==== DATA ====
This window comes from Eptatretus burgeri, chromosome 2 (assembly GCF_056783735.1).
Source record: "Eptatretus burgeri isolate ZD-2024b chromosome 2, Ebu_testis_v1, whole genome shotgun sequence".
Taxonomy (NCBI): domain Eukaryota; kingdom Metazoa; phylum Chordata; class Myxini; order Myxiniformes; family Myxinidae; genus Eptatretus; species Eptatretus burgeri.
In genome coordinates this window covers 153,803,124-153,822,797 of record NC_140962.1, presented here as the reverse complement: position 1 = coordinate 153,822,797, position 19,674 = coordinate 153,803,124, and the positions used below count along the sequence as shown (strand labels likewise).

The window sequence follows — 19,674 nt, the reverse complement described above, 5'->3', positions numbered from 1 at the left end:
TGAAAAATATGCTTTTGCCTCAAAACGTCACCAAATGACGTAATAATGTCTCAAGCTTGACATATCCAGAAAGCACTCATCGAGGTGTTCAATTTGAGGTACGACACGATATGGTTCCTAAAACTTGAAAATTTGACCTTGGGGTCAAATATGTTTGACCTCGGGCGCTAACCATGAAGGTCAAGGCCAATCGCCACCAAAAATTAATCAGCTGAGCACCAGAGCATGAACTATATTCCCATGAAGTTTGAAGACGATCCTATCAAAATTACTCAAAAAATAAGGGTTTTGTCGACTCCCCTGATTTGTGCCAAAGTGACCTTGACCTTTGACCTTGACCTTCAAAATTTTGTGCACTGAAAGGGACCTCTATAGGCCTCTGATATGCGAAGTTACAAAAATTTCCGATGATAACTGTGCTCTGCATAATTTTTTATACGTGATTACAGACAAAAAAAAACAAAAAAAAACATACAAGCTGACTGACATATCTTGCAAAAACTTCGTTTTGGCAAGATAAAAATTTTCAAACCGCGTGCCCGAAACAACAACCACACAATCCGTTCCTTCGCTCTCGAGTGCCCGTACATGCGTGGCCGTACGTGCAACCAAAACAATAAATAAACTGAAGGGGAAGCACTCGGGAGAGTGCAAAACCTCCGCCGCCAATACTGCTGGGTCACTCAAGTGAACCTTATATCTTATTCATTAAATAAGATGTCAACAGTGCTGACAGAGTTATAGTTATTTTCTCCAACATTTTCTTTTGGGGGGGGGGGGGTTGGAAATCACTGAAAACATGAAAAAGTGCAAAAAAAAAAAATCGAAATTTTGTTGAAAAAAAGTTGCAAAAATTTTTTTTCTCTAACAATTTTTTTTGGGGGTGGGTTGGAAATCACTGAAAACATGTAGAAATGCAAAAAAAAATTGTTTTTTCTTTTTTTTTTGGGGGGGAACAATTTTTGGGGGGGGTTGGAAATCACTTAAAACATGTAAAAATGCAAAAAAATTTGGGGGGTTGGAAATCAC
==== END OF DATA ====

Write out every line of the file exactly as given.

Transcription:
This window comes from Eptatretus burgeri, chromosome 2 (assembly GCF_056783735.1).
Source record: "Eptatretus burgeri isolate ZD-2024b chromosome 2, Ebu_testis_v1, whole genome shotgun sequence".
Taxonomy (NCBI): domain Eukaryota; kingdom Metazoa; phylum Chordata; class Myxini; order Myxiniformes; family Myxinidae; genus Eptatretus; species Eptatretus burgeri.
In genome coordinates this window covers 153,803,124-153,822,797 of record NC_140962.1, presented here as the reverse complement: position 1 = coordinate 153,822,797, position 19,674 = coordinate 153,803,124, and the positions used below count along the sequence as shown (strand labels likewise).

The window sequence follows — 19,674 nt, the reverse complement described above, 5'->3', positions numbered from 1 at the left end:
TGAAAAATATGCTTTTGCCTCAAAACGTCACCAAATGACGTAATAATGTCTCAAGCTTGACATATCCAGAAAGCACTCATCGAGGTGTTCAATTTGAGGTACGACACGATATGGTTCCTAAAACTTGAAAATTTGACCTTGGGGTCAAATATGTTTGACCTCGGGCGCTAACCATGAAGGTCAAGGCCAATCGCCACCAAAAATTAATCAGCTGAGCACCAGAGCATGAACTATATTCCCATGAAGTTTGAAGACGATCCTATCAAAATTACTCAAAAAATAAGGGTTTTGTCGACTCCCCTGATTTGTGCCAAAGTGACCTTGACCTTTGACCTTGACCTTCAAAATTTTGTGCACTGAAAGGGACCTCTATAGGCCTCTGATATGCGAAGTTACAAAAATTTCCGATGATAACTGTGCTCTGCATAATTTTTTATACGTGATTACAGACAAAAAAAAACAAAAAAAAACATACAAGCTGACTGACATATCTTGCAAAAACTTCGTTTTGGCAAGATAAAAATTTTCAAACCGCGTGCCCGAAACAACAACCACACAATCCGTTCCTTCGCTCTCGAGTGCCCGTACATGCGTGGCCGTACGTGCAACCAAAACAATAAATAAACTGAAGGGGAAGCACTCGGGAGAGTGCAAAACCTCCGCCGCCAATACTGCTGGGTCACTCAAGTGAACCTTATATCTTATTCATTAAATAAGATGTCAACAGTGCTGACAGAGTTATAGTTATTTTCTCCAACATTTTCTTTTGGGGGGGGGGGGGTTGGAAATCACTGAAAACATGAAAAAGTGCAAAAAAAAAAAATCGAAATTTTGTTGAAAAAAAGTTGCAAAAATTTTTTTTCTCTAACAATTTTTTTTGGGGGTGGGTTGGAAATCACTGAAAACATGTAGAAATGCAAAAAAAAATTGTTTTTTCTTTTTTTTTTGGGGGGGAACAATTTTTGGGGGGGGTTGGAAATCACTTAAAACATGTAAAAATGCAAAAAAATTTGGGGGGTTGGAAATCAC